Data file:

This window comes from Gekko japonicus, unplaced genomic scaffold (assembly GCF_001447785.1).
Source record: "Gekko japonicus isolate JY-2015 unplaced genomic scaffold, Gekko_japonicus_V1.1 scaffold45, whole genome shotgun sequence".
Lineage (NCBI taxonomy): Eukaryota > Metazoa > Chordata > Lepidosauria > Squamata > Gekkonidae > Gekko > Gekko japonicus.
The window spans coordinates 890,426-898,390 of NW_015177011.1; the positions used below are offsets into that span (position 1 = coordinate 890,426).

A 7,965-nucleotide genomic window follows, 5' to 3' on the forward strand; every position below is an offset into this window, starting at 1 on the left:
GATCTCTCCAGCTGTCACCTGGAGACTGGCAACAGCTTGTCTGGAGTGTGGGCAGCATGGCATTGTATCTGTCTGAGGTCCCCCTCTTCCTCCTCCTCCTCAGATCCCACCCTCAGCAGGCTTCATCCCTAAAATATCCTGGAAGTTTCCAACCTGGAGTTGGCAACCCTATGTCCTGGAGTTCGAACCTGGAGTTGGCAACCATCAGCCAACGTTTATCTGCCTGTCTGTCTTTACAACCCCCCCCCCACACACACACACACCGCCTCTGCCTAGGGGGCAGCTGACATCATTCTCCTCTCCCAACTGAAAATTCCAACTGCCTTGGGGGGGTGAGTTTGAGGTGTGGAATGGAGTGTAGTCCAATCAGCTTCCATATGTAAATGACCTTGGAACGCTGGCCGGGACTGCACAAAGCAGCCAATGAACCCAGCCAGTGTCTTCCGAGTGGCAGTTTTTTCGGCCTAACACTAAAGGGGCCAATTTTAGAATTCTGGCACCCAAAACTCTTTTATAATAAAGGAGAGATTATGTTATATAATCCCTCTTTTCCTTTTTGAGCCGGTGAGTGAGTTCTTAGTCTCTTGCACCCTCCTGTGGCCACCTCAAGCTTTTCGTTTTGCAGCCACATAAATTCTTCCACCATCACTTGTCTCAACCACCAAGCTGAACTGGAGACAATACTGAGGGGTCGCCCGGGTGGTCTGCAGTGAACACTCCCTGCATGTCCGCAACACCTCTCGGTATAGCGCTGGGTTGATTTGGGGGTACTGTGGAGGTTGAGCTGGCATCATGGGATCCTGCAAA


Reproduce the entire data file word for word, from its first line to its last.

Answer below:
This window comes from Gekko japonicus, unplaced genomic scaffold (assembly GCF_001447785.1).
Source record: "Gekko japonicus isolate JY-2015 unplaced genomic scaffold, Gekko_japonicus_V1.1 scaffold45, whole genome shotgun sequence".
Lineage (NCBI taxonomy): Eukaryota > Metazoa > Chordata > Lepidosauria > Squamata > Gekkonidae > Gekko > Gekko japonicus.
The window spans coordinates 890,426-898,390 of NW_015177011.1; the positions used below are offsets into that span (position 1 = coordinate 890,426).

A 7,965-nucleotide genomic window follows, 5' to 3' on the forward strand; every position below is an offset into this window, starting at 1 on the left:
GATCTCTCCAGCTGTCACCTGGAGACTGGCAACAGCTTGTCTGGAGTGTGGGCAGCATGGCATTGTATCTGTCTGAGGTCCCCCTCTTCCTCCTCCTCCTCAGATCCCACCCTCAGCAGGCTTCATCCCTAAAATATCCTGGAAGTTTCCAACCTGGAGTTGGCAACCCTATGTCCTGGAGTTCGAACCTGGAGTTGGCAACCATCAGCCAACGTTTATCTGCCTGTCTGTCTTTACAACCCCCCCCCCACACACACACACACCGCCTCTGCCTAGGGGGCAGCTGACATCATTCTCCTCTCCCAACTGAAAATTCCAACTGCCTTGGGGGGGTGAGTTTGAGGTGTGGAATGGAGTGTAGTCCAATCAGCTTCCATATGTAAATGACCTTGGAACGCTGGCCGGGACTGCACAAAGCAGCCAATGAACCCAGCCAGTGTCTTCCGAGTGGCAGTTTTTTCGGCCTAACACTAAAGGGGCCAATTTTAGAATTCTGGCACCCAAAACTCTTTTATAATAAAGGAGAGATTATGTTATATAATCCCTCTTTTCCTTTTTGAGCCGGTGAGTGAGTTCTTAGTCTCTTGCACCCTCCTGTGGCCACCTCAAGCTTTTCGTTTTGCAGCCACATAAATTCTTCCACCATCACTTGTCTCAACCACCAAGCTGAACTGGAGACAATACTGAGGGGTCGCCCGGGTGGTCTGCAGTGAACACTCCCTGCATGTCCGCAACACCTCTCGGTATAGCGCTGGGTTGATTTGGGGGTACTGTGGAGGTTGAGCTGGCATCATGGGATCCTGCAAA